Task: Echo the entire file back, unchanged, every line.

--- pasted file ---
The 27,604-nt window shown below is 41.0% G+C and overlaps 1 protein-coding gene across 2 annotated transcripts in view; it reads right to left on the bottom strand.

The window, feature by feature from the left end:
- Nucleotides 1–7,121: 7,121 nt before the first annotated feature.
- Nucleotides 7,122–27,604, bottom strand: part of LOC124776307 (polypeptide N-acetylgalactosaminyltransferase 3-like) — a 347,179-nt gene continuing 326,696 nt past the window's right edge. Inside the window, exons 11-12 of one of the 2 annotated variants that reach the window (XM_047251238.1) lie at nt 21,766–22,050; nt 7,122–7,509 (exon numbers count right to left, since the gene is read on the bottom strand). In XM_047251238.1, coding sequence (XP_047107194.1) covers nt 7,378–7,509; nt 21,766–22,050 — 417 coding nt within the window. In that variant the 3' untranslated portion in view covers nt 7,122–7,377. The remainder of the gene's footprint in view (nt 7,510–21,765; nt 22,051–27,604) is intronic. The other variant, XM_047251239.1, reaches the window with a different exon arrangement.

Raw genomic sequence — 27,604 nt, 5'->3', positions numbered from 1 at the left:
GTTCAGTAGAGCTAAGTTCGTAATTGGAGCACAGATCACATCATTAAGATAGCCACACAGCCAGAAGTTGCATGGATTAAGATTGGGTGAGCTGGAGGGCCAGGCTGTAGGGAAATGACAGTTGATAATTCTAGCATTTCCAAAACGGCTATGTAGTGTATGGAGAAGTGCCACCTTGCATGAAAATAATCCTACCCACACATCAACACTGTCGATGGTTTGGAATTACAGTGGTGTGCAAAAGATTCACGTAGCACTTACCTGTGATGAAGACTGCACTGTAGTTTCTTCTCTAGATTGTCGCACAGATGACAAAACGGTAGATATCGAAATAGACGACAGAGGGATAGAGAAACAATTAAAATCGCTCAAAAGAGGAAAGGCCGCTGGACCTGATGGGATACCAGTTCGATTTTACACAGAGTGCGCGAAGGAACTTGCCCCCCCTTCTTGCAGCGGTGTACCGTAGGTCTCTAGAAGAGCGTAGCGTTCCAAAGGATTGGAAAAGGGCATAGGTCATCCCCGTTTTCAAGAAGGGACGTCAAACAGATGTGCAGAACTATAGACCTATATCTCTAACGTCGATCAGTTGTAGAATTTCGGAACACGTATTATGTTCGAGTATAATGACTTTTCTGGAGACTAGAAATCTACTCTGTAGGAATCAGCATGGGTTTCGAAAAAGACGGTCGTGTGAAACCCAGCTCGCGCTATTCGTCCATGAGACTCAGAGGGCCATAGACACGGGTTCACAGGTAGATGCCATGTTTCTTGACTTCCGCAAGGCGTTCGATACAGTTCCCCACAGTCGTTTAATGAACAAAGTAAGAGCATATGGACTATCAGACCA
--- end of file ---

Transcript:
The 27,604-nt window shown below is 41.0% G+C and overlaps 1 protein-coding gene across 2 annotated transcripts in view; it reads right to left on the bottom strand.

The window, feature by feature from the left end:
- Nucleotides 1–7,121: 7,121 nt before the first annotated feature.
- Nucleotides 7,122–27,604, bottom strand: part of LOC124776307 (polypeptide N-acetylgalactosaminyltransferase 3-like) — a 347,179-nt gene continuing 326,696 nt past the window's right edge. Inside the window, exons 11-12 of one of the 2 annotated variants that reach the window (XM_047251238.1) lie at nt 21,766–22,050; nt 7,122–7,509 (exon numbers count right to left, since the gene is read on the bottom strand). In XM_047251238.1, coding sequence (XP_047107194.1) covers nt 7,378–7,509; nt 21,766–22,050 — 417 coding nt within the window. In that variant the 3' untranslated portion in view covers nt 7,122–7,377. The remainder of the gene's footprint in view (nt 7,510–21,765; nt 22,051–27,604) is intronic. The other variant, XM_047251239.1, reaches the window with a different exon arrangement.

Raw genomic sequence — 27,604 nt, 5'->3', positions numbered from 1 at the left:
GTTCAGTAGAGCTAAGTTCGTAATTGGAGCACAGATCACATCATTAAGATAGCCACACAGCCAGAAGTTGCATGGATTAAGATTGGGTGAGCTGGAGGGCCAGGCTGTAGGGAAATGACAGTTGATAATTCTAGCATTTCCAAAACGGCTATGTAGTGTATGGAGAAGTGCCACCTTGCATGAAAATAATCCTACCCACACATCAACACTGTCGATGGTTTGGAATTACAGTGGTGTGCAAAAGATTCACGTAGCACTTACCTGTGATGAAGACTGCACTGTAGTTTCTTCTCTAGATTGTCGCACAGATGACAAAACGGTAGATATCGAAATAGACGACAGAGGGATAGAGAAACAATTAAAATCGCTCAAAAGAGGAAAGGCCGCTGGACCTGATGGGATACCAGTTCGATTTTACACAGAGTGCGCGAAGGAACTTGCCCCCCCTTCTTGCAGCGGTGTACCGTAGGTCTCTAGAAGAGCGTAGCGTTCCAAAGGATTGGAAAAGGGCATAGGTCATCCCCGTTTTCAAGAAGGGACGTCAAACAGATGTGCAGAACTATAGACCTATATCTCTAACGTCGATCAGTTGTAGAATTTCGGAACACGTATTATGTTCGAGTATAATGACTTTTCTGGAGACTAGAAATCTACTCTGTAGGAATCAGCATGGGTTTCGAAAAAGACGGTCGTGTGAAACCCAGCTCGCGCTATTCGTCCATGAGACTCAGAGGGCCATAGACACGGGTTCACAGGTAGATGCCATGTTTCTTGACTTCCGCAAGGCGTTCGATACAGTTCCCCACAGTCGTTTAATGAACAAAGTAAGAGCATATGGACTATCAGACCA